While  many people are attune to the presidential race, there are countless local issues, which also deserve significant attention. In North Carolina, the months of June and July are devoted to county Boards of Election working out early voting plans, including deciding the number of hours, what polling locations should be open, and what days they should be open. Since the governor is a Republican, and the governor determines partisan control of the Boards of Election, each county’s Board of Election is made up of two Republican appointees, and one Democratic appointee. Boards are tasked with coming up with a  proposal that appeases all three members, but if the vote on the final plan is 2-1, the minority member may submit a minority report to the State Board of Elections (composed of three Republicans and two Democrats), where the SBOE is tasked with making a final decision (which could then bounce around the courts for a little while).

Since 2012, the General Assembly has passed a law shrinking the early voting period from seventeen days, down to ten days, while also mandating that county boards offer the same number of hours from a comparable election. That means in the 2016 General Election, county boards will be working to offer the same number of hours as the 2012 General Election, in seven less days.

While this should not be a partisan issue, there has been significant disagreement among Democrats and Republicans about what should be done about the early voting period. I’d like to turn my focus on  Watauga County, my home county in the mountains, as well as Forsyth County, which has become my home during college, and where I’m a registered voter.

Watauga County has been the source of much litigation about voting since the passage of the early voting restrictions from the General Assembly. Much of this conflict is over the use of Appalachian State’s Student Union as a polling location. Appalachian State represents about 20,000 students, in a county of about 50,000 (unknown how many of those students are registered voters in Watauga County/on campus, but it’s clear that students are a key constituency in Watauga County). It would make sense that these students would be entitled to a convenient voting location on campus. The university has agreed, and until the election of Pat McCrory in 2012, and the flip of the composition of the BoEs, the university has graciously provided use of the Student Union as both an Election Day location, and as an early voting site. For the 2013 municipal elections, talk began of eliminating the early voting site, and moving the election day site to Legends (a night club on the edge of campus).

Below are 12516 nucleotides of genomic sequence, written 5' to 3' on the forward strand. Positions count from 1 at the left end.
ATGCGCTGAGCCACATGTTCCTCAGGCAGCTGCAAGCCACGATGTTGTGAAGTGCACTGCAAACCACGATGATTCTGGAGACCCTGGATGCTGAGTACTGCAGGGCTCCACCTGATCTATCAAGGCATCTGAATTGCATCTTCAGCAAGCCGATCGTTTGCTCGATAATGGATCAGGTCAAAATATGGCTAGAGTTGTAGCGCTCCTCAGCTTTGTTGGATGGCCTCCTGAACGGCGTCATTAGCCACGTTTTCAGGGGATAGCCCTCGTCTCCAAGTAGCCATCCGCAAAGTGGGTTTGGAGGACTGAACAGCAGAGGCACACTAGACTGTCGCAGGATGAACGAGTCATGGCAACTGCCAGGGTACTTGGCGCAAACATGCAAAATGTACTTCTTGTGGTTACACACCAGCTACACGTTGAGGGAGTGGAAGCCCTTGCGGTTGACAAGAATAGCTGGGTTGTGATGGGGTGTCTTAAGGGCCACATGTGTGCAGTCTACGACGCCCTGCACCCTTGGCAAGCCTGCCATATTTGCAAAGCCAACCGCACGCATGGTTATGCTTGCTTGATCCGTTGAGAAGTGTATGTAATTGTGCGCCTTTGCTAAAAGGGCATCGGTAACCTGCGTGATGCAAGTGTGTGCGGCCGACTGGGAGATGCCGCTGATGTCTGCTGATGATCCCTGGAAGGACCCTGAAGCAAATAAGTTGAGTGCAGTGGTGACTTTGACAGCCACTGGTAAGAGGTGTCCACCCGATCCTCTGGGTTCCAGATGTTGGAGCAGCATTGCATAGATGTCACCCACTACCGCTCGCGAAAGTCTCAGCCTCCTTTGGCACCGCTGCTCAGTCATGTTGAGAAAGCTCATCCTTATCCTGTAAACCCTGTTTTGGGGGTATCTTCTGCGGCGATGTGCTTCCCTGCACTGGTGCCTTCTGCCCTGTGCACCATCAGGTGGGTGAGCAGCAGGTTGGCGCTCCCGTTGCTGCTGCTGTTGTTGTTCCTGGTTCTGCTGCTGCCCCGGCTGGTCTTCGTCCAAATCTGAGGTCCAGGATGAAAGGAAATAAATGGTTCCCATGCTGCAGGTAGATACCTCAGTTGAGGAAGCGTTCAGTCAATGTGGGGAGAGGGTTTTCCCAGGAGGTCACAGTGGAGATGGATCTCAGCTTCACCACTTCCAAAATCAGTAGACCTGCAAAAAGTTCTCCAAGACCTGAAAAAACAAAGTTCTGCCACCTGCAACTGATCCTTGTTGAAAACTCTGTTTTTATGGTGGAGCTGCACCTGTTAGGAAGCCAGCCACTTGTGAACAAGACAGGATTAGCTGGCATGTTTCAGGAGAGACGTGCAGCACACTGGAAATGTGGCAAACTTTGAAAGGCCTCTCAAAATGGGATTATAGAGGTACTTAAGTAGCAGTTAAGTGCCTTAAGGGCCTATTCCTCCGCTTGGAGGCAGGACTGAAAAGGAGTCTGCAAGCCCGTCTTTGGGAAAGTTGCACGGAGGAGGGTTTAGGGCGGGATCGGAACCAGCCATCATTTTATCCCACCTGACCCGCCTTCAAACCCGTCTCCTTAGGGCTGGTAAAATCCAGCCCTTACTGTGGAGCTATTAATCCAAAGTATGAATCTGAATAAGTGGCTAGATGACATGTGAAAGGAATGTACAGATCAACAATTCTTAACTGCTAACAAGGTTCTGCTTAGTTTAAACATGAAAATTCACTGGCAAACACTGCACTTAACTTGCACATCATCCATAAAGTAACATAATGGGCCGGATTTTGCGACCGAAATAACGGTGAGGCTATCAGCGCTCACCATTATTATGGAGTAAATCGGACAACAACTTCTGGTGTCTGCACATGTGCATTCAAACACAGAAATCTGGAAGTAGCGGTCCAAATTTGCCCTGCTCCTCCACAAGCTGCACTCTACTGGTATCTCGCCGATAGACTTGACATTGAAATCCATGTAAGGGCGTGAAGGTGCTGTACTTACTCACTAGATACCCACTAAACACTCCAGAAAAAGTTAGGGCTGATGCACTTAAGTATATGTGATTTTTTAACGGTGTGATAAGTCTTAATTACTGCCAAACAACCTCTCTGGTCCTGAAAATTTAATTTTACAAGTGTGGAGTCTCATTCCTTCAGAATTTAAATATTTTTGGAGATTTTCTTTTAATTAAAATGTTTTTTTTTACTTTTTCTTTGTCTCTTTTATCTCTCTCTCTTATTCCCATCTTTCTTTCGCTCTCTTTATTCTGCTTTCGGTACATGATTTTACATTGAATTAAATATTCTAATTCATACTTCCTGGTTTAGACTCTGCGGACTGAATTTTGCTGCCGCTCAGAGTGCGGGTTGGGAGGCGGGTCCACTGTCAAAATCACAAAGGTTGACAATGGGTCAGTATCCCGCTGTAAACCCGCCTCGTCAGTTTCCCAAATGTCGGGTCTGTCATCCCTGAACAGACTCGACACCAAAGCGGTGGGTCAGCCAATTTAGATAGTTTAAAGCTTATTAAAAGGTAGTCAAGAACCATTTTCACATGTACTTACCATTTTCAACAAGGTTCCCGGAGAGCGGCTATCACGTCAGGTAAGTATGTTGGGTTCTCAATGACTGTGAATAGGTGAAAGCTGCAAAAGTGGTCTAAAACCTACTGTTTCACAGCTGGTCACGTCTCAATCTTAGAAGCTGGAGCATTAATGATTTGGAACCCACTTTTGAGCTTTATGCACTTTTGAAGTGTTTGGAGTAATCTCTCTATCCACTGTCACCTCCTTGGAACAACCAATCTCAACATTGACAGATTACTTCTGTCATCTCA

The logic of the Republican appointed board was that there are two early voting sites in town, which are about a twenty minute walk from campus. While that may not seem like a substantial time to walk, that would entail an hour’s free time to go vote, which raises the barrier to vote for some students enough so that they won’t vote (significant political science research has been done, which indicates that when people decide to vote or not, they weigh the costs and the benefits. An hour might be too much of a cost for a minimal benefit). While the Republican appointees wouldn’t admit it, keeping a polling place in a convenient place at App makes it easier for students (Read: Democrats/Liberals/Progressives) to vote, and by making it more difficult for students to vote, they can swing a close election. The Democratic appointees clearly have the reverse logic (that’s also why the Democratic Party tends to maintain a more robust Get Out the Vote operation at colleges and universities).

Back to the challenge: after a 2-1 decision at the local Board of Elections, the minority member appealed to the SBOE, where her challenge was rejected by the Republican controlled board. But that wasn’t the end. The challenge was then appealed into the courts, which ruled that the local board was discriminating based on age, and forced the state board to mandate that Watauga County open an early voting site at the App State Student Union… the day before polling opened in 2014. The Supreme Court then stayed the decision, and later ruled in support of the students and their right to have a polling place on campus. The same fight that we had in 2014, is likely to be repeated in 2016. Bleh. My thought? Haven’t we already seen which way this will go? (The [Republican Controlled] SBOE mandated that the Watauga County BoE put an early voting polling location at the Student Union for the March Primary, and it was the most utilized site in Watauga County DESPITE the fact that App students were on spring break for the full week of early voting).